By Sherry DiBari

Old Dominion University's Teresa Updyke and George McLeod have been using drones in an innovative way: to calibrate radar antennas located along the bay and coast.

Updyke, a research scientist at ODU's Center for Coastal Physical Oceanography, manages six radar stations in the lower Chesapeake Bay and along the Mid-Atlantic coast. These sites are part of the Mid-Atlantic Regional Association Coastal Ocean Observing System, which in turn are a part of the High Frequency Radar National Network funded by the National Oceanic and Atmospheric Administration.

McLeod is the assistant director of the Center for Geospatial and Visualization Computing Center and has spent the past few years using drones to conduct coastal research.

The land-based radar stations contain remote sensing instruments that use high frequencies to monitor coastal currents by measuring surface water speeds over large areas. The speed is measured moving toward or away from the antenna by bouncing radio signals off of ocean waves and analyzing the return signal. An antenna calibration is needed to determine which direction a signal came from.

This technology provides researchers with hourly maps of ocean or bay currents and has led to the development of several practical applications, including aid to U.S. Coast Guard search-and-rescue operations, pollution tracking and ocean weather forecasting.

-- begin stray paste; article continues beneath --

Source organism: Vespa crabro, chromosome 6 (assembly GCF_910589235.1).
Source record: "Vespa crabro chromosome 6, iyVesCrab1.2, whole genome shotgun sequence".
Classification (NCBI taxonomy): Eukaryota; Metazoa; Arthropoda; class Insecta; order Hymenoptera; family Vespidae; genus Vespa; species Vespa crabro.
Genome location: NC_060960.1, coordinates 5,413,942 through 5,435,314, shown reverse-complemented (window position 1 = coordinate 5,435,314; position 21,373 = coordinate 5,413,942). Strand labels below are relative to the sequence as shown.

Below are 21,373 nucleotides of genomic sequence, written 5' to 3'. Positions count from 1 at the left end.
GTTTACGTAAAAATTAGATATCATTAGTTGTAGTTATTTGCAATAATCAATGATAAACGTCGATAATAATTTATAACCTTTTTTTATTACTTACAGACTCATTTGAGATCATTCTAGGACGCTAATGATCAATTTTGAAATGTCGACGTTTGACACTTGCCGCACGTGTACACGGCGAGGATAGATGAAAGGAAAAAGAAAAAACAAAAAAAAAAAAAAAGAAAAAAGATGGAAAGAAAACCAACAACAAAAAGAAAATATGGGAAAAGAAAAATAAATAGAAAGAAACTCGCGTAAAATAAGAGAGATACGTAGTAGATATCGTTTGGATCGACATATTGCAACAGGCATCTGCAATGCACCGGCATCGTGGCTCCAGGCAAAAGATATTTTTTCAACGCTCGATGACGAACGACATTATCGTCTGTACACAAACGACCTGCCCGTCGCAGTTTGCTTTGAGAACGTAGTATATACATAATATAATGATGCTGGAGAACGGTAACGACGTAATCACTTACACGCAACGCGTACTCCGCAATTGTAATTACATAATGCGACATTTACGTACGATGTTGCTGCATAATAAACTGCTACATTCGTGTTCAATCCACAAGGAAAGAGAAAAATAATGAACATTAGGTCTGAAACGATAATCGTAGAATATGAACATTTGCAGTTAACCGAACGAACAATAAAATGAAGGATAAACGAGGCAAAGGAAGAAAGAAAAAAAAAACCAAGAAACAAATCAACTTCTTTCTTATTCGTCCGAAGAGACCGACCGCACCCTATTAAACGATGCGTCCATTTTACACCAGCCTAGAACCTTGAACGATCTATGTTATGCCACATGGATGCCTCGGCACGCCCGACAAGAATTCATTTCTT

Calibration is done annually or whenever there are changes in antenna response patterns. This can be caused by changes in the radar equipment, cables or surrounding environment.

Traditionally, researchers have hired boats to calibrate antennas.

The boat carries equipment that broadcasts a radio signal, and it motors around in an arc maintaining a certain distance from the antenna while the system records the reception of that signal coming from every direction. Later, during normal operation, the reception "pattern" that was measured can be used to determine the direction of return signals reflected back from ocean waves.

Calibrating from boats can be time consuming and expensive, so alternate methods of calibration have been developed in recent years. Radar operators at the University of California Santa Barbara pioneered a way to calibrate their radar antennas using a drone.

Updyke and McLeod tested this method of drone calibration at the Little Island Park radar station in Virginia Beach.

McLeod programmed the drone, which carried a small signal transmitter, to fly in a pre-programmed arc around the antenna.

When the drone returned to the landing pad, McLeod switched to manual control and landed it precisely in the middle of the pad. Two approximately 15-minute flights were made, one traveling clockwise around the antenna and another traveling counterclockwise.

Processing the data afterward revealed that the measurement was a complete success.

After the initial test in 2019, an additional 11 antennas have been calibrated with two drones across seven coastal radar stations.

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